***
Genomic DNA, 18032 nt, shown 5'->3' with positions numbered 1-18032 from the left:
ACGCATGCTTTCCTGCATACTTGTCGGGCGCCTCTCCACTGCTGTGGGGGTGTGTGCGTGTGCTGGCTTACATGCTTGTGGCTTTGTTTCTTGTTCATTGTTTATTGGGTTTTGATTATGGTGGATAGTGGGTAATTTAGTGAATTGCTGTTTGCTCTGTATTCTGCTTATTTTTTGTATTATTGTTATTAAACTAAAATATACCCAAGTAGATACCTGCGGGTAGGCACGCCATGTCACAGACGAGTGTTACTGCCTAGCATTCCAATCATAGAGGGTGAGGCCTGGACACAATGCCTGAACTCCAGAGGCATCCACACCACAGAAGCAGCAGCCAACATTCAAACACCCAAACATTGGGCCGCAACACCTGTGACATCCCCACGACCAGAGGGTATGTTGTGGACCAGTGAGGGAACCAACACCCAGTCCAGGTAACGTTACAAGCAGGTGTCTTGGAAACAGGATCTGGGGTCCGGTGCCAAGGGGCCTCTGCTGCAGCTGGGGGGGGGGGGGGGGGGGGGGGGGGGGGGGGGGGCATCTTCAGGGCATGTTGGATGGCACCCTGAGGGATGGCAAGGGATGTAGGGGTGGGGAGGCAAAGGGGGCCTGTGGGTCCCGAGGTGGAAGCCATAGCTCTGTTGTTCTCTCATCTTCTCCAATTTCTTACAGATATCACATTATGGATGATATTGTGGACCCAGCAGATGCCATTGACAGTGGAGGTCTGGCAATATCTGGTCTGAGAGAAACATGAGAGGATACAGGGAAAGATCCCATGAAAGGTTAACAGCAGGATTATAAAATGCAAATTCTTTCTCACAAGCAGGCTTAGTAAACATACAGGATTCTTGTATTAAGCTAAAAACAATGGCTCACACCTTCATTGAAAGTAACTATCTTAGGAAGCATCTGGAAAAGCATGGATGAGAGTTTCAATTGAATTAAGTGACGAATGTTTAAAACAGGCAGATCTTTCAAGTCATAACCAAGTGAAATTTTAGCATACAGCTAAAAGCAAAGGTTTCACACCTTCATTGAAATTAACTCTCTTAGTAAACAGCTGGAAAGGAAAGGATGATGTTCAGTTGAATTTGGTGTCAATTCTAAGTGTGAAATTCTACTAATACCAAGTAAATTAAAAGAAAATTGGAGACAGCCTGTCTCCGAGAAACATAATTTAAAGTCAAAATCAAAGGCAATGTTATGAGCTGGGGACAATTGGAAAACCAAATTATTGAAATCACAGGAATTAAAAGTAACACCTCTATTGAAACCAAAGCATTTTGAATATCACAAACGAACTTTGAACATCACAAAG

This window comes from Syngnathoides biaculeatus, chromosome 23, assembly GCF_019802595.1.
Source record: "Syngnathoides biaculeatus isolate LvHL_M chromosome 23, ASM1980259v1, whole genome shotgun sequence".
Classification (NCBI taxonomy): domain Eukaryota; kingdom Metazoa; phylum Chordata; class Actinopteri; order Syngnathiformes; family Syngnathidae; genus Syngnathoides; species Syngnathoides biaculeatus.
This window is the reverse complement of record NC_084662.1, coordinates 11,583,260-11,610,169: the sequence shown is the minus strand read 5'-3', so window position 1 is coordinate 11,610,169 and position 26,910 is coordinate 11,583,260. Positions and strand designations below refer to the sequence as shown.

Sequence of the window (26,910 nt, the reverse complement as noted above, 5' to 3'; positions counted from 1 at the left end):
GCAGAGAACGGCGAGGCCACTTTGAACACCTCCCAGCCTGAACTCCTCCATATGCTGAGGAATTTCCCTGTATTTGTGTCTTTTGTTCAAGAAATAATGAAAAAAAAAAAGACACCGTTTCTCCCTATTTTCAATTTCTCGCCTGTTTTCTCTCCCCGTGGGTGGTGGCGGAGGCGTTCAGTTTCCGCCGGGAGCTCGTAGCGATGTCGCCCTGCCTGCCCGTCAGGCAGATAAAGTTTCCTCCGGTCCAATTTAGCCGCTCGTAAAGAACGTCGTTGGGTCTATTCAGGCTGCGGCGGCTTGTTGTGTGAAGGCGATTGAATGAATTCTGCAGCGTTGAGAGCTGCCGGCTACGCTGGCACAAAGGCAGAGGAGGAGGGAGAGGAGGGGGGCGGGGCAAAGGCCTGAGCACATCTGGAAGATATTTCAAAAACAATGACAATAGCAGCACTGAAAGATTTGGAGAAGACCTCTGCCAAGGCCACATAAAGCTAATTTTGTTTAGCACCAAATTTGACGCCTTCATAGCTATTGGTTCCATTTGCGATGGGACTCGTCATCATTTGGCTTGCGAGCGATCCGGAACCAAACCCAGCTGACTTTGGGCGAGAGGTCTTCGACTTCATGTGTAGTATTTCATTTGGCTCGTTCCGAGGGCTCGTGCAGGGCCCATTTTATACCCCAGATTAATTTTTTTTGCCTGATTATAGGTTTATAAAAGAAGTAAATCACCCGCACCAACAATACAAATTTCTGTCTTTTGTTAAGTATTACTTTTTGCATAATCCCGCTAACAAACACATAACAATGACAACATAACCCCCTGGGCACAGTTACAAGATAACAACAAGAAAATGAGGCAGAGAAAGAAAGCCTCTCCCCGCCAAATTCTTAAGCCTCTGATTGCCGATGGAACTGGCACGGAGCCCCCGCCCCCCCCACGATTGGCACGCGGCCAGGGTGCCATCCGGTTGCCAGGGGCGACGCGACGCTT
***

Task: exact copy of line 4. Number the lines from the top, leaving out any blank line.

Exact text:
Source record: "Syngnathoides biaculeatus isolate LvHL_M chromosome 23, ASM1980259v1, whole genome shotgun sequence".